20 Feb 2018
India 31st riskiest country, Pakistan most risky: UNICEF report
Pakistan is the most dangerous country to be born in among 52 "lower middle-income countries," with 45.6 newborns per 1,000 babies dying in the first month.
India fares better, with a neonatal mortality rate of 25.4, but is still far below its less prosperous neighbors, according to UNICEF.
It ranked below 153 of the 184 countries surveyed, and 12th worst among the lower middle-income countries.
What is Neonatal Mortality Rate?
The first 28 days of life, considered the most vulnerable time for survival, is called the neonatal period.
The neonatal mortality rate, or NMR, is defined as the probability of dying during the first 28 days of life, expressed per 1,000 live births.
Over 80% of such deaths are due to premature birth, labor and delivery complications, and related infections like sepsis/meningitis, says UNICEF.
The other unsafe countries to be born in
Among the most dangerous places to be born in are Afghanistan (NMR 40), Somalia (38.8), South Sudan (37.9) and Mali (35.7). Low-income countries have an average NMR of 27, UNICEF observes. In this region, neighbors Bangladesh, Nepal and Bhutan fared better than India.
UP,MP, Bihar, Rajasthan account for 57% of India's neonatal deaths
Of the annual 26L neonatal deaths, 6.4L (25%) take place in India alone.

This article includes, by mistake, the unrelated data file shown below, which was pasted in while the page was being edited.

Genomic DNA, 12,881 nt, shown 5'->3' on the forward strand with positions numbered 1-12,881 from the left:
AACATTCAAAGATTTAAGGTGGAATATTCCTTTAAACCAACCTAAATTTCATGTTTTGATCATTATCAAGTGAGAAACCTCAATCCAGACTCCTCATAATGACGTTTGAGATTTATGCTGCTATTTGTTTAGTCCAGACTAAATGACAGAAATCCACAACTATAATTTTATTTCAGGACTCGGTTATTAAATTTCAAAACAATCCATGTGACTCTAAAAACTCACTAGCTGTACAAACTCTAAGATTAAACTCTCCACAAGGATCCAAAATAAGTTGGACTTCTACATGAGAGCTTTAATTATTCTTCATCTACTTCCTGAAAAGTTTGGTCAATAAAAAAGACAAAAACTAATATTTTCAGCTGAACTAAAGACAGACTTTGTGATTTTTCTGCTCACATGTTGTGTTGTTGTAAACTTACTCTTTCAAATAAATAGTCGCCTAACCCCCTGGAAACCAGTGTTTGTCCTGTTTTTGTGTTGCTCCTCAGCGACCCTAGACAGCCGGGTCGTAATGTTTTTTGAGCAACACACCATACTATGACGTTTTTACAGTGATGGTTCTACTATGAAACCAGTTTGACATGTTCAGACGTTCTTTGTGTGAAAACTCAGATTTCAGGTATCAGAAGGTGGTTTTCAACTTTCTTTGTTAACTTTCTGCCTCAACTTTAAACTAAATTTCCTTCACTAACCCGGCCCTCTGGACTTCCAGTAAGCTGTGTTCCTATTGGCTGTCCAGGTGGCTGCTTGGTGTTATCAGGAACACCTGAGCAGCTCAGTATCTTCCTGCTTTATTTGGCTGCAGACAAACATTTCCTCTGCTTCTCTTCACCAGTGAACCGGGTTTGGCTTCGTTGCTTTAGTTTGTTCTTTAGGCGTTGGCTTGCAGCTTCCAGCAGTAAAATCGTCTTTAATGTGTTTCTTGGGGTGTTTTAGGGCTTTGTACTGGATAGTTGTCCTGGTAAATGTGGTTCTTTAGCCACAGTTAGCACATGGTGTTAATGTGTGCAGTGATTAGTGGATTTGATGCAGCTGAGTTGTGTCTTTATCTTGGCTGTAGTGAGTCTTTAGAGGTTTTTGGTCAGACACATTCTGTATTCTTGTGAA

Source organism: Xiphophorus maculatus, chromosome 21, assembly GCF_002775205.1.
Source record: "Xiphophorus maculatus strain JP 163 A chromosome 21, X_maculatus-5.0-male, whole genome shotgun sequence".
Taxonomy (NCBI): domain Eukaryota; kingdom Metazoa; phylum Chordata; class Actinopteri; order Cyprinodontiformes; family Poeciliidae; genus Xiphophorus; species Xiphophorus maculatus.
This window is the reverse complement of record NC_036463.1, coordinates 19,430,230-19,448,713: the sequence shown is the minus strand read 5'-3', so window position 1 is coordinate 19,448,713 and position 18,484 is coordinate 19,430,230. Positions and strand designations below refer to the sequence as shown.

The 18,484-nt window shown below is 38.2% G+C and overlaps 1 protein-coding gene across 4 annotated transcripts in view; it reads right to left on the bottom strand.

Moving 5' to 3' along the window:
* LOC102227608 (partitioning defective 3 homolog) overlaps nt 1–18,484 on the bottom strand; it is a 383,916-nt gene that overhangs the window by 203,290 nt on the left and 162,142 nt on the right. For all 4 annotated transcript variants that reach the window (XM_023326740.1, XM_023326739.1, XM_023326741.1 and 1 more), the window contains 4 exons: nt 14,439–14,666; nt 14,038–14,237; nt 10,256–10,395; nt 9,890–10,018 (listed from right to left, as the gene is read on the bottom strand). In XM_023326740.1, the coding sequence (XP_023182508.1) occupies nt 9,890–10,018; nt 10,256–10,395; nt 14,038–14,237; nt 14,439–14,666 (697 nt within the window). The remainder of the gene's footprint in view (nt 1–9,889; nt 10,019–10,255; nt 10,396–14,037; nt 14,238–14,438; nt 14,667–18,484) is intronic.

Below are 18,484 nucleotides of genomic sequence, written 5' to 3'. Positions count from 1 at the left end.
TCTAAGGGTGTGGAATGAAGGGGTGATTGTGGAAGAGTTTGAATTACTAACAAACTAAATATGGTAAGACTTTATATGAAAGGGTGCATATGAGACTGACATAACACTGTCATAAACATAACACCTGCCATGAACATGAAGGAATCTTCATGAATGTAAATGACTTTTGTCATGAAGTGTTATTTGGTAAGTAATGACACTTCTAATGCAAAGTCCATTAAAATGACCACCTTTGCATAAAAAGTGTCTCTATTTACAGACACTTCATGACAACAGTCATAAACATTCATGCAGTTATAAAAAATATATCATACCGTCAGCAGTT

Inter-state disparities are massive. On one side, Kerala and Goa have NMR of 10, while for Bihar and Uttarakhand, it's at 44.
UP, MP, Bihar and Rajasthan account for 57% of India's neonatal deaths.
The goal is to lower NMR to 12 by 2030, but India is "currently off-track," UNICEF notes.
But India has shown rapid development in under-five mortality
However, India has progressed in under-five mortality. During 1990-2015, it went down 66% compared to the global average of 55%.
In 2016, it fell to 39, with fewer than 1mn deaths for the first time.
This was attributed to diarrhoea and pneumonia vaccines being included in the national immunization program.
But progress is skewed, with under-five mortality of girls at 41 and boys, 37.
These countries are on the opposite end of the spectrum
The safest country to be born in is Japan, with NMR of just 0.9. It is followed closely by Iceland (1) and Singapore (1.1).
The US' NMR is 3.7, marginally better than that of lower-middle income countries like Sri Lanka and Ukraine. It ranks 15th among high-income countries.
Against the average NMR of 27 for low-income countries, the average for high-income countries is 3.